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Turning Point USA builds third free speech wall on CSU Plaza

For the third time in three semesters, a free speech wall constructed from cardboard boxes was built on the Lory Student Center Plaza at Colorado State University Wednesday afternoon.


However, while the last two walls were built by the Conservative Interest Group of Colorado, Wednesday’s wall was built by Turning Point USA, a non-partisan, conservative political group aimed at younger Americans.

Much like the last two, the wall was designated as a place for anyone to be able to write what they wanted without repercussions.

For Turning Point USA, the goal was simply to speak to people and remind them of their First Amendment rights.

“We’re just hoping to talk to as many people as possible, and get as many people to sign on the wall as we can,” said Will Witt, the Rocky Mountain field director for Turning Point USA. “We want … people to recognize that the Constitution is a beautiful thing and that the First Amendment is a beautiful thing. Without, that it wouldn’t really be America.”

Though the goal of wall was intended remind people of their rights, Witt said that they would also welcome anyone interested in joining the group.

“If there are students who like our message and what Turning Point’s about, we love to always have more people come and join us,” Witt said. “We’re really trying to get all sorts of people to come in.”

Unlike the last two free speech walls, there was not much outrage from students. While the wall was spray painted before the group packed it up, the student reactions to the wall differed from past walls built on the Plaza.

The first free speech wall was built last October by the Conservative Interest Group of Colorado, an organization led by CSU student Juan Caro, and the large reaction by students took up nearly half the Plaza. Around 75 students gathered around the wall in October before it was taken down, and one student stabbed through a cardboard box with a pair of scissors.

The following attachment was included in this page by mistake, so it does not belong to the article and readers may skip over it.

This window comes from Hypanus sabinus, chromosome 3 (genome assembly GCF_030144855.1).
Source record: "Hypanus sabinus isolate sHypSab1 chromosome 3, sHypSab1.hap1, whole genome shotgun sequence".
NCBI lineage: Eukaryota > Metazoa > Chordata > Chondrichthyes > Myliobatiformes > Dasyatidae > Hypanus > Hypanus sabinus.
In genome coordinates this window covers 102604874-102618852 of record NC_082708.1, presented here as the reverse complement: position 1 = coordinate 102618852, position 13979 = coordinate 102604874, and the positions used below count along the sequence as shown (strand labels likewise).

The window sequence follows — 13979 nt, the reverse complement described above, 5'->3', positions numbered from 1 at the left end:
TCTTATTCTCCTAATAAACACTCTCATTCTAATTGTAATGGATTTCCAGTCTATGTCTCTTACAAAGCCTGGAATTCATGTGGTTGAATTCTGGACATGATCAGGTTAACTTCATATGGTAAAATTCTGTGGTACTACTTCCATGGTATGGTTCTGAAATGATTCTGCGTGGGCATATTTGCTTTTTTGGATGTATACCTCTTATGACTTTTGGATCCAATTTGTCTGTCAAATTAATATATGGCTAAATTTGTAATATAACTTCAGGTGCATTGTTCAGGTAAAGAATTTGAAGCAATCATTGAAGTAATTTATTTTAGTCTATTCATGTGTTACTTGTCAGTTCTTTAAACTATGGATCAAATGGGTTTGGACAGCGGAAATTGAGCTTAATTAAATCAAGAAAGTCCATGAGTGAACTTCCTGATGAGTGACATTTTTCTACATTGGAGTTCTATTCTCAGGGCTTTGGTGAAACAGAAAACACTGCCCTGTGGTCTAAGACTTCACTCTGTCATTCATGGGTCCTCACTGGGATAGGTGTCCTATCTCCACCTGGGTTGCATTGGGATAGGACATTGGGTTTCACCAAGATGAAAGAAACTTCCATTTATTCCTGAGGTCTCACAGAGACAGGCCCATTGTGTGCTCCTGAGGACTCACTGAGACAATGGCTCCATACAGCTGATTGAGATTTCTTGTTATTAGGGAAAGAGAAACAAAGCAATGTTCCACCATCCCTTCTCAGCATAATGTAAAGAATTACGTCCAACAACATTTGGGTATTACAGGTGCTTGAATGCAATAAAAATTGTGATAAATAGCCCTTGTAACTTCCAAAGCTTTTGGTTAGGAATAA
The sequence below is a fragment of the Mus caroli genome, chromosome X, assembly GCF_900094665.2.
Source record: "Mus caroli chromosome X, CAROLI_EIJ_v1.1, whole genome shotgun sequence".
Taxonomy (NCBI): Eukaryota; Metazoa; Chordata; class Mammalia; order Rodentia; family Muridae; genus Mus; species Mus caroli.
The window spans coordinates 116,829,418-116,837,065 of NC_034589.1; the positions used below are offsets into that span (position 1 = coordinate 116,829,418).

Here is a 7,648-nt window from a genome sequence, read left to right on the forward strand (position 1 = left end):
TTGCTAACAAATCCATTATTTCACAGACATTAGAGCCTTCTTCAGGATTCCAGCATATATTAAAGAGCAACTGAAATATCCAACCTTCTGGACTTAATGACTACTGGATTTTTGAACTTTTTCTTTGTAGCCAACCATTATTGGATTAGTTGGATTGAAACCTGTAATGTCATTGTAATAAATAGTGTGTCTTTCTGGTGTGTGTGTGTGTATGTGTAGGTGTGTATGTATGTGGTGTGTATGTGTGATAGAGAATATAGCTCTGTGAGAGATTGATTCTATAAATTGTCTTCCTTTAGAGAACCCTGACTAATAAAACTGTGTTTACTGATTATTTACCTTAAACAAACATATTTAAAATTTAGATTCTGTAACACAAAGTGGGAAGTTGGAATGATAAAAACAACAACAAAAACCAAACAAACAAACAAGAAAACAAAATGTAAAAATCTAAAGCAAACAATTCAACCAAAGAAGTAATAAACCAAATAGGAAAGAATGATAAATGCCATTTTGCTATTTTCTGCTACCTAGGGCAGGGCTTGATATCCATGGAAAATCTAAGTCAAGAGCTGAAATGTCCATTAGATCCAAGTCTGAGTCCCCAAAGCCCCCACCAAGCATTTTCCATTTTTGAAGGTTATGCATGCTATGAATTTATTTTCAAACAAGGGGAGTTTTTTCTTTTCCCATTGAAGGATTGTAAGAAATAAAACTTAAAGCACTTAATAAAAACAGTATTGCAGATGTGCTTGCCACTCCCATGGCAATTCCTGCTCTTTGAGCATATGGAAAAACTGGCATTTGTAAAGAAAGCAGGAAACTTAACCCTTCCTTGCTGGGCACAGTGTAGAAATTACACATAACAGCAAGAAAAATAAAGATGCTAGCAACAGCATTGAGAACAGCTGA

A second free speech wall was built in February this year by CIG in a counter demonstration to a rally organized by Dreamers United, which was not political in nature.


Dreamers United held an event in collaboration with to show their support for undocumented immigrants and for immigrants impacted by one of President Donald Trump’s earliest executive orders, a travel ban that banned travelers from six different countries in the Middle East. The travel ban directly affected three CSU students.

While both free speech walls eventually led to real conversations about issues between students, they both began with anger and hostility between the people involved.

While the wall built Wednesday did not gain as much attention from the general student body as the other two, mainly due to the walls position on the side of the Plaza, the people that did walk up acted friendly and were open to conversation, accomplishing the goal Witt described.

“We’re really just trying to have a diversity of thought on campus,” Witt said. “You don’t get to hear a lot of these values much, college campuses are pretty liberal-centric … so having a different voice and having conversations with all sorts of different people is what we really aim to do.”

Collegian news reporter Stuart Smith can be reached at or on Twitter @notstuartsmith.

Editor’s note: A previous version of this article incorrectly stated that Dreamers United planned an event in February in response to President Donald Trump’s travel ban and incorrectly implied that the event was political. Dreamers United planned and held the event in collaboration with to show their support for immigrants, and it the event was not political in nature.

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